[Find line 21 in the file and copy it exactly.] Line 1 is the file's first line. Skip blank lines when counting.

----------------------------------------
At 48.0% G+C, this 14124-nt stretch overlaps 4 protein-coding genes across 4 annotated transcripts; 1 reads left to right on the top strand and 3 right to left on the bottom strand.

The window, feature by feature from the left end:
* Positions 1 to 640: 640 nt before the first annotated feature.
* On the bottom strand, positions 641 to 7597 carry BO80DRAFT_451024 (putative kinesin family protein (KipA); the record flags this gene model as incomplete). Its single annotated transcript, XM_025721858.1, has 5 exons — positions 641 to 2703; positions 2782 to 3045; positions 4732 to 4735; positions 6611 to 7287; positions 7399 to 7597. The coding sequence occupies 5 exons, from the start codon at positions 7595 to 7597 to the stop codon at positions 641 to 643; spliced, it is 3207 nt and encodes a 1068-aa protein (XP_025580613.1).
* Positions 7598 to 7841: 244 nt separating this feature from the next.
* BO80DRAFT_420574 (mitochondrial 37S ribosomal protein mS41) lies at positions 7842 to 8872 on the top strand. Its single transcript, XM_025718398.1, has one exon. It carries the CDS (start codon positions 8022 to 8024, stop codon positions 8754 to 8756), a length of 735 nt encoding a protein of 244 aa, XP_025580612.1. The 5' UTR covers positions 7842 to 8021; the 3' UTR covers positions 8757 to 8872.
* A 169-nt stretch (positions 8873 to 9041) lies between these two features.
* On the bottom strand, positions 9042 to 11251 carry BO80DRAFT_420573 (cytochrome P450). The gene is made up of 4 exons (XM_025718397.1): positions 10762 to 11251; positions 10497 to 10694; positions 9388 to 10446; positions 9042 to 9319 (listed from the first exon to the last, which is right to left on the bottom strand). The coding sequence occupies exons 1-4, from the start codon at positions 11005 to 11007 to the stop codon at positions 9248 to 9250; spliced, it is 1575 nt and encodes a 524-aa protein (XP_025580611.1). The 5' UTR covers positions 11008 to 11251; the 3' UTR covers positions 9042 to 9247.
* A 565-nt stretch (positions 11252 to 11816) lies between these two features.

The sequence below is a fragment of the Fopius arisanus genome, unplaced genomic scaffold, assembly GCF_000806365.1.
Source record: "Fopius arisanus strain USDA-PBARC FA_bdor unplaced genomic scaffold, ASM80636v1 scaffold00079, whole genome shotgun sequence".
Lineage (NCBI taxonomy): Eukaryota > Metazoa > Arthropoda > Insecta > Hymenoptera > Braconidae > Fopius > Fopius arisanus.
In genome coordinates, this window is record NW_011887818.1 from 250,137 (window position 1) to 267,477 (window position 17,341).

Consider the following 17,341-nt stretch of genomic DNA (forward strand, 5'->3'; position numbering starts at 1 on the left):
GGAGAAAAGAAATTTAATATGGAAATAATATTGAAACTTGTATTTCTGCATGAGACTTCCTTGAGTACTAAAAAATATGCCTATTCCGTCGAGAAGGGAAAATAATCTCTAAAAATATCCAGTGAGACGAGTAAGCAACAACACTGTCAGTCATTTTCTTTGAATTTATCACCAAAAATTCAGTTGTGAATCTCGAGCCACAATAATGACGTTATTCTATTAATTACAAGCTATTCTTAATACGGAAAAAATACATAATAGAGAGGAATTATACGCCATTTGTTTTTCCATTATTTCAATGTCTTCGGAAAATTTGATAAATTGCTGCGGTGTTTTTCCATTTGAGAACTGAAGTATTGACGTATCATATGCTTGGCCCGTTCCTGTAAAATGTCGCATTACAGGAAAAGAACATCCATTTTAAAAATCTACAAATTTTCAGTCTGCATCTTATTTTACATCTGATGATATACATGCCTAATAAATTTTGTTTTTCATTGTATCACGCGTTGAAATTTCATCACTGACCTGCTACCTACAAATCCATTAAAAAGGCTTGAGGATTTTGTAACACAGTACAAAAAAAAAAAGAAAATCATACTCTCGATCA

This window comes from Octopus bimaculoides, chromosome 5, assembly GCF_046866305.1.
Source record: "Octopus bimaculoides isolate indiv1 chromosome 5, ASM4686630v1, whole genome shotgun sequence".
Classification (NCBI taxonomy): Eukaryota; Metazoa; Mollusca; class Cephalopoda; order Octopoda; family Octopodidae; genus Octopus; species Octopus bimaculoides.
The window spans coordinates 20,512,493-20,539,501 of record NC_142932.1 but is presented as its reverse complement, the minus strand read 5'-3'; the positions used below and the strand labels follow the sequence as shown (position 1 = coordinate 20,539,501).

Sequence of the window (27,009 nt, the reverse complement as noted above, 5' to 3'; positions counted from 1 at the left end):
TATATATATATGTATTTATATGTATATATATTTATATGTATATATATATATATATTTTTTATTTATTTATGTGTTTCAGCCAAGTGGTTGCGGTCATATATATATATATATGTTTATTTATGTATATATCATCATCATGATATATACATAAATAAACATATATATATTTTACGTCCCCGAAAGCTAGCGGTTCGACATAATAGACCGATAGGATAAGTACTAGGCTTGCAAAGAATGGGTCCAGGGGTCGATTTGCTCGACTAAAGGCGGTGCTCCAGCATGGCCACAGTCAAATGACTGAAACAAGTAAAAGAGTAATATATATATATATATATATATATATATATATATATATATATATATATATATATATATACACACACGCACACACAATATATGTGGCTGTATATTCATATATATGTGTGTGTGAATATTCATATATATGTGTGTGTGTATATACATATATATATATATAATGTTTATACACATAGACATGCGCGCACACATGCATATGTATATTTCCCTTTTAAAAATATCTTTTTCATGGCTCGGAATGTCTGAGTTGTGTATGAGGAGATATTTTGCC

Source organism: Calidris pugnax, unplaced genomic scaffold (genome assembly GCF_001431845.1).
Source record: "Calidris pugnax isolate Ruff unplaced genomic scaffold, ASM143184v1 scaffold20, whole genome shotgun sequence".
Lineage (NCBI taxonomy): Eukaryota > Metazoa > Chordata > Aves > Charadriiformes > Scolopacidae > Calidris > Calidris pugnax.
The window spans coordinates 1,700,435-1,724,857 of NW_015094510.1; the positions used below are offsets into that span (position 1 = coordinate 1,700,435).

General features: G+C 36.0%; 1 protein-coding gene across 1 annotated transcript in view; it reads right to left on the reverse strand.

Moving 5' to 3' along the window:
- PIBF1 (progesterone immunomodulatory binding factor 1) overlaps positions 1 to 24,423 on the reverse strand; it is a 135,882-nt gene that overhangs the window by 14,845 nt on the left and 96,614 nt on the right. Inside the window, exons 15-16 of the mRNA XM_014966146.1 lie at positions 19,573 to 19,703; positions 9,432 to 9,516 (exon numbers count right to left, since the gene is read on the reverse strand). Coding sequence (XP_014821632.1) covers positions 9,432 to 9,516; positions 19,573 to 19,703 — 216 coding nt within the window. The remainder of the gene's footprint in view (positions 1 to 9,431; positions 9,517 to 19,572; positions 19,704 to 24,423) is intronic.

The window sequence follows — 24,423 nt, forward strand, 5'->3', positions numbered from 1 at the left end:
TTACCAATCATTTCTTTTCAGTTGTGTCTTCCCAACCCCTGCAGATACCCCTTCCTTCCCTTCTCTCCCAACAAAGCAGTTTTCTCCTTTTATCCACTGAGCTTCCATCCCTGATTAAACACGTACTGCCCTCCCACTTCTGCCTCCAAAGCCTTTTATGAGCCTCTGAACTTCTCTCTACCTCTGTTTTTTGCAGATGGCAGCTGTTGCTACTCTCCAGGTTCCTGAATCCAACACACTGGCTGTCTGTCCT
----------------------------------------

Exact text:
TATATATATATGTATTTATATGTATATATATTTATATGTATATATATATATATATTTTTTATTTATTTATGTGTTTCAGCCAAGTGGTTGCGGTCATATATATATATATATGTTTATTTATGTATATATCATCATCATGATATATACATAAATAAACATATATATATTTTACGTCCCCGAAAGCTAGCGGTTCGACATAATAGACCGATAGGATAAGTACTAGGCTTGCAAAGAATGGGTCCAGGGGTCGATTTGCTCGACTAAAGGCGGTGCTCCAGCATGGCCACAGTCAAATGACTGAAACAAGTAAAAGAGTAATATATATATATATATATATATATATATATATATATATATATATATATATATATATATACACACACGCACACACAATATATGTGGCTGTATATTCATATATATGTGTGTGTGAATATTCATATATATGTGTGTGTGTATATACATATATATATATATAATGTTTATACACATAGACATGCGCGCACACATGCATATGTATATTTCCCTTTTAAAAATATCTTTTTCATGGCTCGGAATGTCTGAGTTGTGTATGAGGAGATATTTTGCC